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Jury Clears Radiologist In $1.3 Million Verdict

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A jury in Frederick County, Maryland, awarded $1.3 million to the family of a 77-year-old woman in a wrongful-death case against a doctor, but found that a radiologist who was also named in the lawsuit did not violate the accepted standard of care.

The jury returned the verdict earlier this month against Hiren Shah, MD, for his treatment of Evelyn Reynolds, according to the Frederick News-Post. Reynolds, who was 77, fell in the driveway of her daughter’s home on March 6, 2007. An ambulance took her to Frederick Memorial Hospital in Frederick, Maryland. Dr. Shah, who worked at Reynolds’ doctor’s office, was called in after physicians in the emergency room diagnosed her with a bruise and were set to release her.

Dr. Shah ordered two CT scans, with radiologist Razwana Afzal, MD, reading both. Dr. Afzal found that the second scan showed evidence of at least one and possibly two fractured vertebrae. Dr. Afzal testified that she told Dr. Shah of the results over the phone and mentioned the importance of keeping Reynolds immobilized.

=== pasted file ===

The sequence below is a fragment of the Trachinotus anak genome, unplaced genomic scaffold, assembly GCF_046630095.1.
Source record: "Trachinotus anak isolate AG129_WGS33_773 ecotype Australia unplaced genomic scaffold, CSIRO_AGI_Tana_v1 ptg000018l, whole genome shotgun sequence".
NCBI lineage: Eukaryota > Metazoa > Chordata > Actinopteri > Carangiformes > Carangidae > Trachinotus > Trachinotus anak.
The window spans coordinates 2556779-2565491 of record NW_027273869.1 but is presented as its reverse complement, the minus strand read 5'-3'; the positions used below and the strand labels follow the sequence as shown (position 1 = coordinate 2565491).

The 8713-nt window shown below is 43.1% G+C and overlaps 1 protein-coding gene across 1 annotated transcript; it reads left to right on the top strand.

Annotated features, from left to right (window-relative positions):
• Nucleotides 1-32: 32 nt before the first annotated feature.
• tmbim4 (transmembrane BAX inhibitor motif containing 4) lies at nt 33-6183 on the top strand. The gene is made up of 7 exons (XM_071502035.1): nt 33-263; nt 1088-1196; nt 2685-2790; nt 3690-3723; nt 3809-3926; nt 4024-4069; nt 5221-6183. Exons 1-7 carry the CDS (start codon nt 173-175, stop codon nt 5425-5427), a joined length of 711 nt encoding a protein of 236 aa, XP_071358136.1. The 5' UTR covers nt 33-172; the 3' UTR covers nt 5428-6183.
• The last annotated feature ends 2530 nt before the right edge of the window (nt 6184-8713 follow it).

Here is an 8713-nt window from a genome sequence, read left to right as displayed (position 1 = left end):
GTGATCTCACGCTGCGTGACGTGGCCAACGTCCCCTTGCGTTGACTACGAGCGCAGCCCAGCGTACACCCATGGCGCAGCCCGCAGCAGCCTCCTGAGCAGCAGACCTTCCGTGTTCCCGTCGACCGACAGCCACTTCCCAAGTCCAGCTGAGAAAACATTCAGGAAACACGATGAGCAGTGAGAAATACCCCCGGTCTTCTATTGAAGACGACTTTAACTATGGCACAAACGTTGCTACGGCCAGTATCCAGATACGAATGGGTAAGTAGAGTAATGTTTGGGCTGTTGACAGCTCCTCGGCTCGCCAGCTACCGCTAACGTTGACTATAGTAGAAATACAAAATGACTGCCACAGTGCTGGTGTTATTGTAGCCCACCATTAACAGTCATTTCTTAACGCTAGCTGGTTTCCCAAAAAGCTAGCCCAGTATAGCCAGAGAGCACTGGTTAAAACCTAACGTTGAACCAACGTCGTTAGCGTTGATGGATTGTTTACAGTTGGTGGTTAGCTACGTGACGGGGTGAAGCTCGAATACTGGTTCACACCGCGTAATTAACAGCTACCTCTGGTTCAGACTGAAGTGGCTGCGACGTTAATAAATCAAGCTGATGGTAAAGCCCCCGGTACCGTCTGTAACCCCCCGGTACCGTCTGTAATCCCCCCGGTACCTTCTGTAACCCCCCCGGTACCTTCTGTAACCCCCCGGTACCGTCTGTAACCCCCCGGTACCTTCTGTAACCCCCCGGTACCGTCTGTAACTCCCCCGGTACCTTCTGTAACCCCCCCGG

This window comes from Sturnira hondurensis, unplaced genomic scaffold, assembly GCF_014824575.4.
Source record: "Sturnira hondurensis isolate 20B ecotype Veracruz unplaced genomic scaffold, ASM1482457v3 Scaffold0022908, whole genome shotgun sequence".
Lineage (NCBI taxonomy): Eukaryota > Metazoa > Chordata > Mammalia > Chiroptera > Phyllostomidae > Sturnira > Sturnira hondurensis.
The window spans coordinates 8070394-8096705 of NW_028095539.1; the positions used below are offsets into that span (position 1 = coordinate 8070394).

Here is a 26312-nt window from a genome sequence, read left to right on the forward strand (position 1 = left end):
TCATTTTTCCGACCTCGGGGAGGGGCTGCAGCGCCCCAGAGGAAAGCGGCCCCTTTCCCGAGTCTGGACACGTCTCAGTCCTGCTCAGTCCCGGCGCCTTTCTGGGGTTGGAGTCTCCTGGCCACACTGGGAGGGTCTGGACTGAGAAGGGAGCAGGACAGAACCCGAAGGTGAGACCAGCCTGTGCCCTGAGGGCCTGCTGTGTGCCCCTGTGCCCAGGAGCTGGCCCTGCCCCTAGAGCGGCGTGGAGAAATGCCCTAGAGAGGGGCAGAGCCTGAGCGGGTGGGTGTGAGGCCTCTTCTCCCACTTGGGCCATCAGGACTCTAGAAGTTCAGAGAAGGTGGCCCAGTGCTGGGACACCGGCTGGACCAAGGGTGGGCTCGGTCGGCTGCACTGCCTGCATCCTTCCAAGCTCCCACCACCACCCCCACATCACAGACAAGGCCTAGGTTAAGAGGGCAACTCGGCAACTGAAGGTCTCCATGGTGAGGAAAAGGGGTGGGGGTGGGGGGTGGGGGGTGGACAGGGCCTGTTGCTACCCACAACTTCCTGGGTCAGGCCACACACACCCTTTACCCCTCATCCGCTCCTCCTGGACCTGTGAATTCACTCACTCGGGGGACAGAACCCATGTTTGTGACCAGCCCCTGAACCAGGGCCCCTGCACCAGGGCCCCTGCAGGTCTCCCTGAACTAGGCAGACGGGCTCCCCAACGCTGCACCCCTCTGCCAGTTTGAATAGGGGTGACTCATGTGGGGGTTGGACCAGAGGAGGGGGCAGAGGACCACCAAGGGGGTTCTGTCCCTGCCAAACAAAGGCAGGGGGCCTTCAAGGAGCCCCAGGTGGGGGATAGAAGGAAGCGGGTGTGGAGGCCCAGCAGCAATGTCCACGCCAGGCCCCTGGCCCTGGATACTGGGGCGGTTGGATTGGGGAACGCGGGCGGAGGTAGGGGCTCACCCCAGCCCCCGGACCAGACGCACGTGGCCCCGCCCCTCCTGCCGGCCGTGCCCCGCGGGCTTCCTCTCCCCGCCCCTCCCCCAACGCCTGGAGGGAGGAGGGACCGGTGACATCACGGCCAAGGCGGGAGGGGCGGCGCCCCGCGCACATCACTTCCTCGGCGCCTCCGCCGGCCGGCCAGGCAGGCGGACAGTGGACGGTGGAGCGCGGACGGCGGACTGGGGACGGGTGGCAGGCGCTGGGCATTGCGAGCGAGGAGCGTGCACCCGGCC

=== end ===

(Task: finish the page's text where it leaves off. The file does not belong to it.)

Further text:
Dr. Shah testified that he didn’t remember getting the call. Reynolds was not immobilized. On March 9, she reported that she had no feeling in her legs or feet. An MRI showed that her condition had worsened. She was transferred to the University of Maryland Medical Center┬áin Baltimore for spinal fusion surgery. She never regained feeling in her lower body. She died on July 30, 2007, as a result of an infection at the surgical site.

The jury said Dr. Shah should pay Reynolds’ family $1,341,000 for medical expenses, funeral expenses, and pain and suffering. It exonerated Dr. Afzal. Paul D. Bekman, attorney for the family, said:

I think the jury was persuaded that when an emergency doctor sees a patient and orders tests, there’s an obligation on that physician to follow up.

M. Natalie McSherry, attorney for Dr. Shah, said that her client provided appropriate care and that Dr. Shah was considering an appeal. She said Reynolds died because of the surgery, not because of anything that Dr. Shah did or didn’t do. In any case, McSherry said, the award would be reduced to $719,000 because it exceeded the maximum amount allowed by state law.

More information on the case can be found here.

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